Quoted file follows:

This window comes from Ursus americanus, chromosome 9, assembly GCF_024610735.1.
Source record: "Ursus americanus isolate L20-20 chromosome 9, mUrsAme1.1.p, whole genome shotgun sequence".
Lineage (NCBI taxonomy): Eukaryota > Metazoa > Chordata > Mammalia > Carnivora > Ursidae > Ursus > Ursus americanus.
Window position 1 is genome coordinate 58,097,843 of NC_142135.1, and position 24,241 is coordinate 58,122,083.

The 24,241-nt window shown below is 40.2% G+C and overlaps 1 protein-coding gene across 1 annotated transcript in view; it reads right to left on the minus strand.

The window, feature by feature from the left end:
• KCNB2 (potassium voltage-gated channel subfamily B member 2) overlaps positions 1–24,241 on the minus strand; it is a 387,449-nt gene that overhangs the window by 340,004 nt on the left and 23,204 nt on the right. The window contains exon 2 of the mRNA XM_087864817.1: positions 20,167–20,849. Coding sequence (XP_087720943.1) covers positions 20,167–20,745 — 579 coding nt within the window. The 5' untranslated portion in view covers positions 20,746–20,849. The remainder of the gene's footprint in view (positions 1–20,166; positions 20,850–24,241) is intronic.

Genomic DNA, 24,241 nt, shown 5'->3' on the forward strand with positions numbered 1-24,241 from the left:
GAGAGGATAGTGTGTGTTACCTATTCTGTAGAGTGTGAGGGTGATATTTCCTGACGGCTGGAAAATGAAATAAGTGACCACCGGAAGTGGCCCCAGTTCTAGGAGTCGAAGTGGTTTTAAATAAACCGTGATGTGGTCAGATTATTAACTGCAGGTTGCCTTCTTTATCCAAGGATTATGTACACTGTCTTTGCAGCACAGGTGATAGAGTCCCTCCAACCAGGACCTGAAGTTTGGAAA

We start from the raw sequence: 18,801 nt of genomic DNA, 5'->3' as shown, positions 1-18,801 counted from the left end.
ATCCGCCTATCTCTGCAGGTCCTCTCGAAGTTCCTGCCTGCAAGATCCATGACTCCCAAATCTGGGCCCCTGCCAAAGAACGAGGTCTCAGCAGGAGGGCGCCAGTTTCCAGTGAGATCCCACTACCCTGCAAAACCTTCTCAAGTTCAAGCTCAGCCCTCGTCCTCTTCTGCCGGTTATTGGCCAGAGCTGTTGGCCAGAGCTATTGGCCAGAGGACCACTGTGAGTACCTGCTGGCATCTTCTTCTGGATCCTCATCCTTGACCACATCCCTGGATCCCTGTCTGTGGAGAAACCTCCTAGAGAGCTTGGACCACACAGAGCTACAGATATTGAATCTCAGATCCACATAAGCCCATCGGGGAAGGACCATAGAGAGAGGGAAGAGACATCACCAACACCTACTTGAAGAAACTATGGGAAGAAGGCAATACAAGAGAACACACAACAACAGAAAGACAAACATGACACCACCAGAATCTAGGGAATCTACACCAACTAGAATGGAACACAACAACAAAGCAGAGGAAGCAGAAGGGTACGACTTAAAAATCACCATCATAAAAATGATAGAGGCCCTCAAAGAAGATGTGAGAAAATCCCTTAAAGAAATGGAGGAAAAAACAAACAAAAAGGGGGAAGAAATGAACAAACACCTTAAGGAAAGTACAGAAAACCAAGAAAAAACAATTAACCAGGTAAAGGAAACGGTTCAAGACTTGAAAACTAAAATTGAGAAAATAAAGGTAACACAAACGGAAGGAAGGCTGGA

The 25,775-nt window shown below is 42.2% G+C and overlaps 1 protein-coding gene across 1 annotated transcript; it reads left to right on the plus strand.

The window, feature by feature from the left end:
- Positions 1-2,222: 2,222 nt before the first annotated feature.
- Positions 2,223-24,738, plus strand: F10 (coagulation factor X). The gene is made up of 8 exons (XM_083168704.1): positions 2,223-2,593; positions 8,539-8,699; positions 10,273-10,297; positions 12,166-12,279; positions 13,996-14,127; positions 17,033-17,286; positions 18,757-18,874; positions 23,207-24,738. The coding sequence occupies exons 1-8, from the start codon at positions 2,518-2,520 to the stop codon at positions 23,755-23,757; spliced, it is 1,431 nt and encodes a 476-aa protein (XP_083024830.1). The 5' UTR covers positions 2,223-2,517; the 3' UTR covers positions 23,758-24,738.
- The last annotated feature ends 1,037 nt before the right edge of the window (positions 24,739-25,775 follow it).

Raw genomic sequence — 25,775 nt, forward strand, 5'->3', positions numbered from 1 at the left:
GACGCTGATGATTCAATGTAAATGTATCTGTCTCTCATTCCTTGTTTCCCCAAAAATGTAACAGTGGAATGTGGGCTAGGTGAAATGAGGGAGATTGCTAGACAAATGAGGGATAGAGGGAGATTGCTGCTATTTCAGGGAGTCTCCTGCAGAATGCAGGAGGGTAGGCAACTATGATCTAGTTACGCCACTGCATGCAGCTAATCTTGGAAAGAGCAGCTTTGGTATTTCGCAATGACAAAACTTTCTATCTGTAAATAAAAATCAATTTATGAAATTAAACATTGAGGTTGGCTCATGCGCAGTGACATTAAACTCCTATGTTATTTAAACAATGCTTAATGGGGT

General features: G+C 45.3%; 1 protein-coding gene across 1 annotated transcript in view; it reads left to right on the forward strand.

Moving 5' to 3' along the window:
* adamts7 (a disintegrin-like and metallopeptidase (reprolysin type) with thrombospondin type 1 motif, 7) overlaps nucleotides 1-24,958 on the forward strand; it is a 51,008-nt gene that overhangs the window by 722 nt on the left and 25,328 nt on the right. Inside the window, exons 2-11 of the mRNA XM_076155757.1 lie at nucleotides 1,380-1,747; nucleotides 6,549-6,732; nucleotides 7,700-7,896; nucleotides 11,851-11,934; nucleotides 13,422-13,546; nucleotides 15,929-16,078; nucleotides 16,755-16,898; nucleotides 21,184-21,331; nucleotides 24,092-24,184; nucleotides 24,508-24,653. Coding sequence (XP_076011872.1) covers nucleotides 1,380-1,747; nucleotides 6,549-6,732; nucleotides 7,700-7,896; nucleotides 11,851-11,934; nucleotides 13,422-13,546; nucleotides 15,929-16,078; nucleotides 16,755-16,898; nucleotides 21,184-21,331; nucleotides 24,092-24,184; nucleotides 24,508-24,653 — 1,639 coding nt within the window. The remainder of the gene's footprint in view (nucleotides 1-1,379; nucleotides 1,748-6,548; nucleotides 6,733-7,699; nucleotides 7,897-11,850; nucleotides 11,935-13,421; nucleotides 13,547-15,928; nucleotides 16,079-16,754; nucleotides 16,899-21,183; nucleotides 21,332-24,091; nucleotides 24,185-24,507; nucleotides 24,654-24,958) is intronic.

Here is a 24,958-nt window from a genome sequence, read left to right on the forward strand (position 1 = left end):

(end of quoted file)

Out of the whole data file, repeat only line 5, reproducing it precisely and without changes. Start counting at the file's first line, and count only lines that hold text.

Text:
The 24,241-nt window shown below is 40.2% G+C and overlaps 1 protein-coding gene across 1 annotated transcript in view; it reads right to left on the minus strand.